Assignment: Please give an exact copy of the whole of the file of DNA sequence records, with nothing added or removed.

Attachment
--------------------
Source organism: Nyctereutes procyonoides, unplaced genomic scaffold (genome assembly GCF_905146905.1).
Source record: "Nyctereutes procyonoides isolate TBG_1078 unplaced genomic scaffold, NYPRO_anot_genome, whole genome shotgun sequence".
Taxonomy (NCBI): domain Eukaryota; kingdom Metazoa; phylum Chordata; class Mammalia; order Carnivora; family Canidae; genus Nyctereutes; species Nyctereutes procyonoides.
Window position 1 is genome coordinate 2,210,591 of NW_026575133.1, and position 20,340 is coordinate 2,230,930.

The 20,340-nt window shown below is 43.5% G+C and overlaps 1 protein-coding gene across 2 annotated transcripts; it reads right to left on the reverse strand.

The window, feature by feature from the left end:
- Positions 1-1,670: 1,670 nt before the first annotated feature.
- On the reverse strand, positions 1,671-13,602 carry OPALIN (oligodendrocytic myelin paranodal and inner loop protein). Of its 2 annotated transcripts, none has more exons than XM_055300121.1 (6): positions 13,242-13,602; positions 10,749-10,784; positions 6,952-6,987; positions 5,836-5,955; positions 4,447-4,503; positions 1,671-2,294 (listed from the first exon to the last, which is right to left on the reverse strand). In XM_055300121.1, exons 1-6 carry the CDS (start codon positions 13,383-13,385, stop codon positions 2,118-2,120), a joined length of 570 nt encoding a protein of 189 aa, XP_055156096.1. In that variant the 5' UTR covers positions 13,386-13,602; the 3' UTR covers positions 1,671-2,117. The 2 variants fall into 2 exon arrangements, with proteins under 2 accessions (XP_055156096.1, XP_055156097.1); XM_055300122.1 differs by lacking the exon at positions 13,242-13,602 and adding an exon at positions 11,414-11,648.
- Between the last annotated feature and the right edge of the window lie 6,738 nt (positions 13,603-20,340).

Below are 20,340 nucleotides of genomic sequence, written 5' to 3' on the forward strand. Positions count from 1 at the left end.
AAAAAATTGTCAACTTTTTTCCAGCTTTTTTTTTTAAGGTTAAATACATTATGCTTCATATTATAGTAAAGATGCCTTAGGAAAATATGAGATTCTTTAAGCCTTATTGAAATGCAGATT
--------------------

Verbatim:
Source organism: Nyctereutes procyonoides, unplaced genomic scaffold (genome assembly GCF_905146905.1).
Source record: "Nyctereutes procyonoides isolate TBG_1078 unplaced genomic scaffold, NYPRO_anot_genome, whole genome shotgun sequence".
Taxonomy (NCBI): domain Eukaryota; kingdom Metazoa; phylum Chordata; class Mammalia; order Carnivora; family Canidae; genus Nyctereutes; species Nyctereutes procyonoides.
Window position 1 is genome coordinate 2,210,591 of NW_026575133.1, and position 20,340 is coordinate 2,230,930.

The 20,340-nt window shown below is 43.5% G+C and overlaps 1 protein-coding gene across 2 annotated transcripts; it reads right to left on the reverse strand.

The window, feature by feature from the left end:
- Positions 1-1,670: 1,670 nt before the first annotated feature.
- On the reverse strand, positions 1,671-13,602 carry OPALIN (oligodendrocytic myelin paranodal and inner loop protein). Of its 2 annotated transcripts, none has more exons than XM_055300121.1 (6): positions 13,242-13,602; positions 10,749-10,784; positions 6,952-6,987; positions 5,836-5,955; positions 4,447-4,503; positions 1,671-2,294 (listed from the first exon to the last, which is right to left on the reverse strand). In XM_055300121.1, exons 1-6 carry the CDS (start codon positions 13,383-13,385, stop codon positions 2,118-2,120), a joined length of 570 nt encoding a protein of 189 aa, XP_055156096.1. In that variant the 5' UTR covers positions 13,386-13,602; the 3' UTR covers positions 1,671-2,117. The 2 variants fall into 2 exon arrangements, with proteins under 2 accessions (XP_055156096.1, XP_055156097.1); XM_055300122.1 differs by lacking the exon at positions 13,242-13,602 and adding an exon at positions 11,414-11,648.
- Between the last annotated feature and the right edge of the window lie 6,738 nt (positions 13,603-20,340).

Below are 20,340 nucleotides of genomic sequence, written 5' to 3' on the forward strand. Positions count from 1 at the left end.
AAAAAATTGTCAACTTTTTTCCAGCTTTTTTTTTTAAGGTTAAATACATTATGCTTCATATTATAGTAAAGATGCCTTAGGAAAATATGAGATTCTTTAAGCCTTATTGAAATGCAGATT